Sunday, April 10, 2011

Immigration and Depression

Attribution: SEIU International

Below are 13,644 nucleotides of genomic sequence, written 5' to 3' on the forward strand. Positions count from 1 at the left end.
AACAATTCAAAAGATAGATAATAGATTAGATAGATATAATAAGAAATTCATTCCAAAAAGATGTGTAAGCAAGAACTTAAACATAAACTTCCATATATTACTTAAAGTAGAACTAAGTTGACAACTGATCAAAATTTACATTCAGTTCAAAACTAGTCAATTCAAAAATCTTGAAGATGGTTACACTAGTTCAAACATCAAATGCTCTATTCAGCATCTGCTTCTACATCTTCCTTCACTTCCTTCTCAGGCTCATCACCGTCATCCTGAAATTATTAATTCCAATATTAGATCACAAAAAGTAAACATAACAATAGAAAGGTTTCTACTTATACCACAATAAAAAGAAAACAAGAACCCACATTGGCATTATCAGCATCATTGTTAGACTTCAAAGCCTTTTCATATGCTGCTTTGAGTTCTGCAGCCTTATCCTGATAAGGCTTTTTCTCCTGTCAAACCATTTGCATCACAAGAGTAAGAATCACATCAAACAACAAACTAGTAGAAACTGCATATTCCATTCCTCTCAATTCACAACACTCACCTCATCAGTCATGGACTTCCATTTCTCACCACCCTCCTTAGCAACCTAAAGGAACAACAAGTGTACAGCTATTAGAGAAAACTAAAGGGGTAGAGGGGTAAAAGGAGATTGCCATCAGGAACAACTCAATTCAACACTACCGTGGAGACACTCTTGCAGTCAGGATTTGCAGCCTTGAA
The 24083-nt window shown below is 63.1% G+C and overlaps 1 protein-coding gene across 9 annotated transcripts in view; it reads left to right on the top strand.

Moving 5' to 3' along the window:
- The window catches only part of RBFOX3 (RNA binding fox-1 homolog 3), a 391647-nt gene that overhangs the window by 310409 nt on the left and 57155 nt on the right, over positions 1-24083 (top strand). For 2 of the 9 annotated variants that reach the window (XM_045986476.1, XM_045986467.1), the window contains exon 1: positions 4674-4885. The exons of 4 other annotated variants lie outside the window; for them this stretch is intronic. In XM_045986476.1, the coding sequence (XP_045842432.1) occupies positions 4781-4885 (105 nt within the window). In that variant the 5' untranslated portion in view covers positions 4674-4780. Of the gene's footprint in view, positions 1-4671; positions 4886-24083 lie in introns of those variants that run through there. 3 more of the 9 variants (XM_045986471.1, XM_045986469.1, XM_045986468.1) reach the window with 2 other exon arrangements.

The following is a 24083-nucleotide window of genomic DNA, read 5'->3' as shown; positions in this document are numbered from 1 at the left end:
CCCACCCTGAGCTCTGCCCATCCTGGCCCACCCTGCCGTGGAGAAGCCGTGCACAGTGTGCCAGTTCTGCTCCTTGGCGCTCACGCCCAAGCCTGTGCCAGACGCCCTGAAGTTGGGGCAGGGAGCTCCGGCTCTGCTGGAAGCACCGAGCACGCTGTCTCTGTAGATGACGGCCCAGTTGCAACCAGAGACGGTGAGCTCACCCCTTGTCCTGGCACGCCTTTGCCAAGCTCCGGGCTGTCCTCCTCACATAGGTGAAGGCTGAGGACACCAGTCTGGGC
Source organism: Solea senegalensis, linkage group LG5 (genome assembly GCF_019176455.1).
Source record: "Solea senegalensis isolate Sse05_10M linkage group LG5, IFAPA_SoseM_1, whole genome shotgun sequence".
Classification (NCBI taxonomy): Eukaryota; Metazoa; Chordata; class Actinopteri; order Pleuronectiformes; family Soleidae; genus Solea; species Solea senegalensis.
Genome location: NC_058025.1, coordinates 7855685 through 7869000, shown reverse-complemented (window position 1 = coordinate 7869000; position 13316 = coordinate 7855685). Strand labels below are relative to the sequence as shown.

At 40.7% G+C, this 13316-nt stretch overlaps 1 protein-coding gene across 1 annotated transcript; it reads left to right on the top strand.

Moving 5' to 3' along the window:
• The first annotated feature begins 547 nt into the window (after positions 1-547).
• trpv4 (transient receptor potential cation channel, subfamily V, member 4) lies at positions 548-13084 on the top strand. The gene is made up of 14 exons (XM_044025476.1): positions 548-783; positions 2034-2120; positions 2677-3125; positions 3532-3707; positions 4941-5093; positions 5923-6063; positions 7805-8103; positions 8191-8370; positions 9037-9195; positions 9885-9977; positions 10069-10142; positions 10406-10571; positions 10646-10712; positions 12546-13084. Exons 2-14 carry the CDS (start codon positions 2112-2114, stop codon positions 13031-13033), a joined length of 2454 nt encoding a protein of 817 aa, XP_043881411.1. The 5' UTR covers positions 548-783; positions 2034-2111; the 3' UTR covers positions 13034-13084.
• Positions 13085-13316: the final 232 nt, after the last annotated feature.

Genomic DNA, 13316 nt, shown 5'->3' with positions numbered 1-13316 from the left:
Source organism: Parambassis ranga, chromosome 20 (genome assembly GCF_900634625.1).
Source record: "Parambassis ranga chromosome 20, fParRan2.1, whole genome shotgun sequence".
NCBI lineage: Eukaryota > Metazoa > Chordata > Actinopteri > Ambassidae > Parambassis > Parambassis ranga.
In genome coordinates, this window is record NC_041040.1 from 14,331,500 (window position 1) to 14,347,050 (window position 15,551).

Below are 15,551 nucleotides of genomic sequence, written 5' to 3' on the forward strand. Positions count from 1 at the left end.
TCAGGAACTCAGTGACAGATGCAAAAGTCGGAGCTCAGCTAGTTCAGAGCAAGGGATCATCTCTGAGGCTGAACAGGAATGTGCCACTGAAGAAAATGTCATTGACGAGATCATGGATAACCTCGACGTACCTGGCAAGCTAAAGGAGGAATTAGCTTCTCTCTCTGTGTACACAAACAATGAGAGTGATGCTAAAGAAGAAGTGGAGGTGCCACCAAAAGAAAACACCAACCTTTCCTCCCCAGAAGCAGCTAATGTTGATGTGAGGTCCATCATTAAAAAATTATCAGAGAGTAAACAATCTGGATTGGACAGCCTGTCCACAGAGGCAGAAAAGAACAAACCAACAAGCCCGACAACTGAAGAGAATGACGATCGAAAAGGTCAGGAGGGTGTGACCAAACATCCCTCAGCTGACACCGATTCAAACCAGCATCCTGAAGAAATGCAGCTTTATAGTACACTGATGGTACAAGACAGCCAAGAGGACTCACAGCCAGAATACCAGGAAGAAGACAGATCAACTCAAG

A recent study conducted by researchers from the University of California-Davis found that Mexican immigrants between the ages of 18-25 are more prone to feelings of depression and anxiety disorders than migrants who remain in Mexico. According to the researchers, this study "provides the first direct evidence that experiences as a migrant might lead to the onset of clinically significant mental health problems in this population." The study showed that immigrants had feelings of social phobia, panic disorder, and PTSD. While the number of individuals surveyed for the study is minimal in comparison with the immigrant population, I personally feel that the results are accurate. I feel that in regards to mental illness, issues of race, gender and class are often overlooked. Considering the intensity of rhetoric surrounding the immigration and welfare debate, it does not seem to far-fetched to assert that these things would have an effect. Sadly, it is often these marginalized peoples who are not only more susceptible to institutional violence but lack access to affordable, quality treatment.

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